UNDP avails anti-poaching war chest


Sindiso Mhlophe

THE United Nations Development Programme Zimbabwe (UNDP) has availed US$289 000 to assist the country in wildlife conservation, amid growing concerns that the coronavirus Covid-19 pandemic has increased illegal activities, including poaching, the Daily News can report.

This comes as local authorities including the Zimbabwe Parks and Wildlife Management Authority and The Centre for Natural Resource Governance (CNRG) have noted a surge in wildlife animals including lions, elephants, and rhinos being killed for poaching purposes since the start of the Covid-19 national lockdown.

“The Covid-19 pandemic across the region has shown an increase in challenges of poaching and as result, there is need for more support in the conservation of wildlife in the Zambezi Valley. Currently there is a funding gap to support critical operations such as anti-poaching surveillance and monitoring of wildlife populations.

“The UNDP, with support from Global Environment Facility (GEF), has facilitated the purchase of seven vehicles for ranger patrols, and 11 tractors for veld fire management. In addition, the project will support the purchase of patrol rations, fuel, drones and boats for a combined total of US $289 000,” UNDP Zimbabwe resident representative Georges van Montfort.

Montfort added that the key challenges being faced in the country include wildlife poaching, deforestation, land degradation and human-wildlife conflict.

“In Zimbabwe, between January and February, three elephants were killed by poachers, but since the beginning of the lockdown, at least seven elephants have been lost in the Hwange National Park and Bubye Conservancy.
“In April 2020, at least 78 bags of charcoal, packed in 50kg bags and 13 cubic metres of firewood were confiscated from poachers.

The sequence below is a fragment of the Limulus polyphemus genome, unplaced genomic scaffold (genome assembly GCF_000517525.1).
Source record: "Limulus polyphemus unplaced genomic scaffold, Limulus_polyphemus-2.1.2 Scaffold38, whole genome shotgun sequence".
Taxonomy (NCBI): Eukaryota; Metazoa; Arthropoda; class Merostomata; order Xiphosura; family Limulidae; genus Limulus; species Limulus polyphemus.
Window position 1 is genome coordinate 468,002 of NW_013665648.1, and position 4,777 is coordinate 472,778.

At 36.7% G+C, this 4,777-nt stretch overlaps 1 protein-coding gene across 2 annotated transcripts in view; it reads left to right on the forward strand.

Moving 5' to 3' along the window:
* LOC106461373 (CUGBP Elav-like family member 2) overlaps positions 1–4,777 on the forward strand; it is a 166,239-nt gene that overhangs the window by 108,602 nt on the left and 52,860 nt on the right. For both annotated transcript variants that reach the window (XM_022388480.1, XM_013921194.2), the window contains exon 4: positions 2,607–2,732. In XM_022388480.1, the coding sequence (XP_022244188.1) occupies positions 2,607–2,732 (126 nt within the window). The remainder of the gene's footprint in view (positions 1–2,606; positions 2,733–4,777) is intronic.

“Two white rhinos were also killed in April, although the poaching incidents were not reported publicly.
“Lions and buffaloes were also among some of the animals that were killed in April in these areas,” Montfort said.

Meanwhile, Environment minister Mangaliso Ndlovu acknowledged these issues and the importance of support from partners during his remarks, saying the funding comes at a time when the government has intensified its conservation efforts and scaled up anti-poaching activities after indications of an upsurge of poaching attempts.

“The pandemic is a reminder of the threats we face when the environment and nature are undermined. However, this is also a wake-up call that despite large-scale poaching and destruction of habitats, if we give nature a chance and conserve it, it has the ability to regrow,” said Ndlovu.

1 Comment
  1. Sam Crossley-Osborne says

    Poachers should stop killing more and more elephants, because it’s very cruel and that of course, more and more elephants have been poached in the last couple of years and they are classified as vulnerbable species due to habitat lost. The ivory trade and stalls should be closed and Elephants should need more protection for conservation in future, and if poachers dare kill more elephants throught the years, they’ll go extinct!

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